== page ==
The days of dominant Seahawks Legion of Boom defenses are long gone now. Bobby Wagner is a stud, and Jamal Adams has his moments when healthy, but the corners are about as bad as any team in the NFL, certainly the worst among any playoff contenders. That’s always been Pete Carroll’s specialty, so if he can turn coal into diamonds, maybe the defense will surprise.
The Cowboys defense was horrendous early last season, but Mike Nolan righted the ship a bit late and now DC Dan Quinn will hope to take another step.
Rookie LB Micah Parsons has been champing at the bit to get on the field in Hard Knocks, and Dallas will need him and Aldon Smith to have huge dynamic seasons to elevate this D.
You may know the names on this Chiefs defense after years of deep playoff runs, but that doesn’t mean it’s great. Chris Jones is still a star, and Tyrann Mathieu is a playmaker when he’s not out of place from gambling, but there are real warning signs here.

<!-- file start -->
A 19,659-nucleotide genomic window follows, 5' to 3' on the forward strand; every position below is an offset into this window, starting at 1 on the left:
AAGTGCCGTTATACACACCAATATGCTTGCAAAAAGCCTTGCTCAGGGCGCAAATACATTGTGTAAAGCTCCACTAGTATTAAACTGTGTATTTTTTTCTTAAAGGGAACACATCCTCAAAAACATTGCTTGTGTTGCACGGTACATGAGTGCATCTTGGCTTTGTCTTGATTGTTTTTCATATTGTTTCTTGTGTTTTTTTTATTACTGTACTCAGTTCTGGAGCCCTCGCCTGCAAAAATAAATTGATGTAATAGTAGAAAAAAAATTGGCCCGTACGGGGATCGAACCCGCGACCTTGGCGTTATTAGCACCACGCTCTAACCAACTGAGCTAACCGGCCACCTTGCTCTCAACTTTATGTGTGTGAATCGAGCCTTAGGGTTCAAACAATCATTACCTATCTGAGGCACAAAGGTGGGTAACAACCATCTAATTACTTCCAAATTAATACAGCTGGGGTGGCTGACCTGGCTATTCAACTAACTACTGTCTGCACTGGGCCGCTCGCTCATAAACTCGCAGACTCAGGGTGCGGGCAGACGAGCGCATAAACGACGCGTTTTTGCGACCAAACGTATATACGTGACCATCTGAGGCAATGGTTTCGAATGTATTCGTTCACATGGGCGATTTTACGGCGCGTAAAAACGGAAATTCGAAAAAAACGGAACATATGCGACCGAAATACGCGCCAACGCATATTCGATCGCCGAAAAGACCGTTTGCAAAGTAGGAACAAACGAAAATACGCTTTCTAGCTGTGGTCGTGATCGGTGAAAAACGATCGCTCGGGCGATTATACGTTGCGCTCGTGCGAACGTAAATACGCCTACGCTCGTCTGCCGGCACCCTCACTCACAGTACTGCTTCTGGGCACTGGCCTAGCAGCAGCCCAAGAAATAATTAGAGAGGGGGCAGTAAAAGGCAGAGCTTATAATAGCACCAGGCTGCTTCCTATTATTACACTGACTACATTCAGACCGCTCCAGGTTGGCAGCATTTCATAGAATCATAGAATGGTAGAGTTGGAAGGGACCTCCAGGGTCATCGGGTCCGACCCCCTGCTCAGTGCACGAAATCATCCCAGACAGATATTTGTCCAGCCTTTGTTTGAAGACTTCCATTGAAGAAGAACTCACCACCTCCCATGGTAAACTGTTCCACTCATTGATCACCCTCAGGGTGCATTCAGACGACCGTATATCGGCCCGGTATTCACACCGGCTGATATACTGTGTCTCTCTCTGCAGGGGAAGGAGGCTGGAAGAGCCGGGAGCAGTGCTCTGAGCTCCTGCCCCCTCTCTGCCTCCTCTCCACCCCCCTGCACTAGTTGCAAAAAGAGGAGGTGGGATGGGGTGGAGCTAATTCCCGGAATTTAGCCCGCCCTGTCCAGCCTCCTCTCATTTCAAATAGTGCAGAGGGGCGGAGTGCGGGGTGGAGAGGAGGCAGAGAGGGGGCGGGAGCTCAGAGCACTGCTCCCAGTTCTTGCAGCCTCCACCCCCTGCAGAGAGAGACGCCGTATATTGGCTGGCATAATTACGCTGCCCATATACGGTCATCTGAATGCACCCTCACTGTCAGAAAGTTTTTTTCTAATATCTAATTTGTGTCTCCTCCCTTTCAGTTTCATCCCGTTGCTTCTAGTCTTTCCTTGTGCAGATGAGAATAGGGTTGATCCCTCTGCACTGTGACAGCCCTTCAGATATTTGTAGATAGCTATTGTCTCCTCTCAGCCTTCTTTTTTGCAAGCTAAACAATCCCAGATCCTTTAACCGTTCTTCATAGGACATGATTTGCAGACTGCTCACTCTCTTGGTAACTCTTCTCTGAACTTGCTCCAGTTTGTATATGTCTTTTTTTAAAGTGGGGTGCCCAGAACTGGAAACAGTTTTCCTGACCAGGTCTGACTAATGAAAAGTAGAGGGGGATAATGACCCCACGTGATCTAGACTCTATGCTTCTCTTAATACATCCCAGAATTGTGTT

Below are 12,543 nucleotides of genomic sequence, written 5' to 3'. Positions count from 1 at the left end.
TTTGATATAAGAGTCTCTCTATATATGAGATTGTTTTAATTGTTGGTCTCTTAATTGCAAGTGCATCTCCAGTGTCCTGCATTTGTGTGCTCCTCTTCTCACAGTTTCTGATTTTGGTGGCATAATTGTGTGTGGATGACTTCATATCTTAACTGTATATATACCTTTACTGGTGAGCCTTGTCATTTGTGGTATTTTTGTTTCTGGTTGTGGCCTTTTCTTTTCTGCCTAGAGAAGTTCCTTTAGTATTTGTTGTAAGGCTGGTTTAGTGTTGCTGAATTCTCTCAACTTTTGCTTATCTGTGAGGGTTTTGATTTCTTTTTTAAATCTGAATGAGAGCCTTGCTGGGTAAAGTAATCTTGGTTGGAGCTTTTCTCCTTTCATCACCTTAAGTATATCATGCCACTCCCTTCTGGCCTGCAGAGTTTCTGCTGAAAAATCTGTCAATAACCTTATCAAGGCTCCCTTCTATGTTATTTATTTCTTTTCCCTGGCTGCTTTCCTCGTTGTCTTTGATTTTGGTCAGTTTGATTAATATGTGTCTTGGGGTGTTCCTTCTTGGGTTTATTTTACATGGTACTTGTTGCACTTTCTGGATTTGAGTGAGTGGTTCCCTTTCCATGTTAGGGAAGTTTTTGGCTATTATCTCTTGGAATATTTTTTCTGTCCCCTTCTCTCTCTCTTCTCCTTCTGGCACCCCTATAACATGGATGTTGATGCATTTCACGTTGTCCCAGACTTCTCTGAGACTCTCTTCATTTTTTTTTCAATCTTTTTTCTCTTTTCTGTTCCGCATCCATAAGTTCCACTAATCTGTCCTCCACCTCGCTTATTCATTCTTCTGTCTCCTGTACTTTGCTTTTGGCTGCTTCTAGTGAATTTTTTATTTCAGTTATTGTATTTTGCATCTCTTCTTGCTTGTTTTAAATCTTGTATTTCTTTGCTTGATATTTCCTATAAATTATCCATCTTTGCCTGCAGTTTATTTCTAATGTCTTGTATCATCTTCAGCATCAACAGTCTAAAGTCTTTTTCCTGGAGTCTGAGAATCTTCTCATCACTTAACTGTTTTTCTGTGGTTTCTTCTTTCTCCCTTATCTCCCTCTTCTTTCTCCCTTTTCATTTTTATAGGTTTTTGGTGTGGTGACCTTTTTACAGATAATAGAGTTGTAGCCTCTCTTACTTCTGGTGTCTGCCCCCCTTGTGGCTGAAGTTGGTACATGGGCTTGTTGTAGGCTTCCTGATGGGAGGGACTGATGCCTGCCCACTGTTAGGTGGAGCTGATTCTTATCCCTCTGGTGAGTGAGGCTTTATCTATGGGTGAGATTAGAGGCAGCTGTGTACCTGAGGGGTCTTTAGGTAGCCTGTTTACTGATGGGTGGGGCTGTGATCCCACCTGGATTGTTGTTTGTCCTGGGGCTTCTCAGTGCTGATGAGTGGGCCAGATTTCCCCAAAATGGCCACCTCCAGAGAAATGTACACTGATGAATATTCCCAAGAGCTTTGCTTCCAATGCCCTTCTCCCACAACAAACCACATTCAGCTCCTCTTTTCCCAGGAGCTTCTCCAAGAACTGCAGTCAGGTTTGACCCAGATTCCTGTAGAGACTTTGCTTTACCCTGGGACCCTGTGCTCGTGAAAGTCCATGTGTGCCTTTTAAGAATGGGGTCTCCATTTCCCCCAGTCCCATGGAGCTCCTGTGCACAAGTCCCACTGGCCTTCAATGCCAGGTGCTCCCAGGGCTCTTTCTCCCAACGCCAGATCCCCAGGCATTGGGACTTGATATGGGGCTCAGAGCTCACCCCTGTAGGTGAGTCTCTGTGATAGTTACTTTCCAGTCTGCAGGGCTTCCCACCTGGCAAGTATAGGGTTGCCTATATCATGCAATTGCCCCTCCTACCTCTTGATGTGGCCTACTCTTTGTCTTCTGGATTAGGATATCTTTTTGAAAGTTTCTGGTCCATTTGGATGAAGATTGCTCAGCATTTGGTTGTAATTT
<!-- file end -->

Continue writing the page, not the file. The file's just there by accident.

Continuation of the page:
Kansas City’s defense had the best injury luck last season but still wasn’t great, and a week secondary got even worse with the loss of Bashaud Breeland. It’s a good thing the Chiefs have Pat Mahomes.
Tier VIII — So You’re Telling Me There’s a Chance…
26. Jacksonville Jaguars
27. New York Jets
28. Atlanta Falcons
The Jaguars aren’t there yet, but this smells like a defense that could start to come together late. DC Joe Cullen comes over from the Ravens and that could mean a lot of blitzing and aggressiveness, which could put Josh Allen and Myles Jack in position to break out.
Things looked much better for the Jets before Carl Lawson and Vinny Curry injuries robbed the reworked D-line of its only real pass rush. DC Robert Saleh has worked wonders amidst injuries in San Francisco, and C.J. Mosley and Quinnen Williams are a nice start, but it’s tough to play defense in 2021 with no corners or pass rush.